|Sugar maple leaf mulch shows promise as organic herbicide|
|Written by Mike Jiggens|
MAPLE leaf mulch as an organic herbicide? Research studies suggest it’s
worth considering, especially if conventional herbicides have been
outlawed in your area.
Alexander Kowalewski, assistant professor of environmental horticulture at Abraham Baldwin Agricultural College in Tifton, Ga., spoke in March at the Canadian International Turfgrass Conference and Trade Show in Vancouver about the progress made over the past 20 years to learn why maple leaf mulch—especially that of the sugar maple—has proven effective in weed control.
A research project under the direction of Dr. Thomas Nikolai began in 1991 at the University of Michigan in response to a local ordinance which banned fallen leaves from going to landfills. Leaves were mulched into the ground in the fall as an alternative disposal method. No detrimental effects to the turfgrass were observed.
After about 10 years into his research, Nikolai observed that areas of the campus mulched with maple leaves produced greener grass with fewer dandelions, but whether or not the leaves provided control against the weed was still in question.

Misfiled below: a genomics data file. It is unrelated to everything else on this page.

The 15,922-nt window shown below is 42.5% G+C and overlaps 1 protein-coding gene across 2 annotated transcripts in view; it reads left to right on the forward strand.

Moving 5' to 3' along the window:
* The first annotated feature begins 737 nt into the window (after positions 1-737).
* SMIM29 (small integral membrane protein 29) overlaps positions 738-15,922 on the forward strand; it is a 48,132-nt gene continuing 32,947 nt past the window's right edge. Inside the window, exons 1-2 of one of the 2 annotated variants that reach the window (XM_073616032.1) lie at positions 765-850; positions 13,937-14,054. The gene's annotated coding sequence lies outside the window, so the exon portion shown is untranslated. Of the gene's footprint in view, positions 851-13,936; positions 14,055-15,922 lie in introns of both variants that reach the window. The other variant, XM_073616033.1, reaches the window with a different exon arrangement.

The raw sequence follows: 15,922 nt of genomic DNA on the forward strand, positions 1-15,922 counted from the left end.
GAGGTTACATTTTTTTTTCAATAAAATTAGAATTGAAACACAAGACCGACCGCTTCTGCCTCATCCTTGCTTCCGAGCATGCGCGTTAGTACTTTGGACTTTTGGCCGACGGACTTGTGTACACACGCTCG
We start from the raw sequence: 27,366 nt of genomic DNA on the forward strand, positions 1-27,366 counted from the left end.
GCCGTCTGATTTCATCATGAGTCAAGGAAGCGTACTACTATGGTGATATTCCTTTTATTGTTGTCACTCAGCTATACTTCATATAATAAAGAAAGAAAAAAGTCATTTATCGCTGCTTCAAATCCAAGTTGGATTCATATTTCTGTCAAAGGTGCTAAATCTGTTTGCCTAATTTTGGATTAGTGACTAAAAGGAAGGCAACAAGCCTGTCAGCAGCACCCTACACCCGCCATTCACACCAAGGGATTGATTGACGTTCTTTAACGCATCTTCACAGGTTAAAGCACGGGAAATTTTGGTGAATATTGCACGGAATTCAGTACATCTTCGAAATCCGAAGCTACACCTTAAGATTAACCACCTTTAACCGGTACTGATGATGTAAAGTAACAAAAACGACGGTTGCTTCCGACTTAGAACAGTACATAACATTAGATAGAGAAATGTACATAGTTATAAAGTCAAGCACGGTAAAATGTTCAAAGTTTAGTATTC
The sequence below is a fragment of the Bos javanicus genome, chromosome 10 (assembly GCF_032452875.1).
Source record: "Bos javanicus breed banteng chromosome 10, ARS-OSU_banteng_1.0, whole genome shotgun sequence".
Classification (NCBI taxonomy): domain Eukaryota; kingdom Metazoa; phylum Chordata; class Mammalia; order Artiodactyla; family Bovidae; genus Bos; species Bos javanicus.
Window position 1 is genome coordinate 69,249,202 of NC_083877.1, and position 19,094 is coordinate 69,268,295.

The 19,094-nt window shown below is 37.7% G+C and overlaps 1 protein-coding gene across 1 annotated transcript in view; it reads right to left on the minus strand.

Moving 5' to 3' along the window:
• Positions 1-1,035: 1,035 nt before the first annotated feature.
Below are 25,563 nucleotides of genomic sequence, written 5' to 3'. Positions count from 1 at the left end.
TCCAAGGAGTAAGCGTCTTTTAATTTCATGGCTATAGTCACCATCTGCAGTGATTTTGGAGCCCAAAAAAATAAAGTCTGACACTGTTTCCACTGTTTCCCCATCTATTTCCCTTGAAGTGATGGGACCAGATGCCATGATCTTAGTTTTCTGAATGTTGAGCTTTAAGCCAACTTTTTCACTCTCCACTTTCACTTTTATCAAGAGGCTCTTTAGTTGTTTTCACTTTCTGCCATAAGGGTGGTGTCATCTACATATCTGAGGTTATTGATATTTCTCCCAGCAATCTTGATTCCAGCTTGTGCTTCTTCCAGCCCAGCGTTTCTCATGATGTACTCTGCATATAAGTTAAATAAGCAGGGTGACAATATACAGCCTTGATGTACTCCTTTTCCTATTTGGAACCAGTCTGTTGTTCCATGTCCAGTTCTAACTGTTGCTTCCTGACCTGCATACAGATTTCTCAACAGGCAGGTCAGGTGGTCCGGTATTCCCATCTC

The campus managed its greenspaces with fertility and herbicide use, “so the question was, is there herbicide residue on these leaves that could be inhibiting the dandelions?” Kowalewski said.
In Nikolai’s research, leaves were separated by species and not genus.
“We wanted to see if there was a particular genus of maple leaves that could provide better control of dandelions from others,” Kowalewski said.
The objective of Kowalewski’s work was to quantify the effectiveness of maple leaf mulch as an organic broadleaf weed control method and identify the maple leaf species which provided the most effective weed control.
“Is there a species that provides better control than others?”
The research was conducted on well-established Kentucky bluegrass on native Michigan soil at the MSU campus. Site preparation began in October 2003 with a broadleaf weed application put down to kill all weeds in the turf plots. Dandelion seed was then taken to seed the area, creating a seed bank for them to grow. No further herbicide applications were made afterwards.
Data was collected over the next two years, during which no further herbicides were used. Leaves used in the study were collected from pesticide-free tree plantations in a nearby forested area. The leaves were taken to MSU and applied in November, incorporated into the turfgrass canopy by use of a rotary mulching mower.
Leaves under study included red maple, red oak, silver maple and sugar maple as well as leaves from sugar maple trees with a high sugar content (those designated for maple syrup production).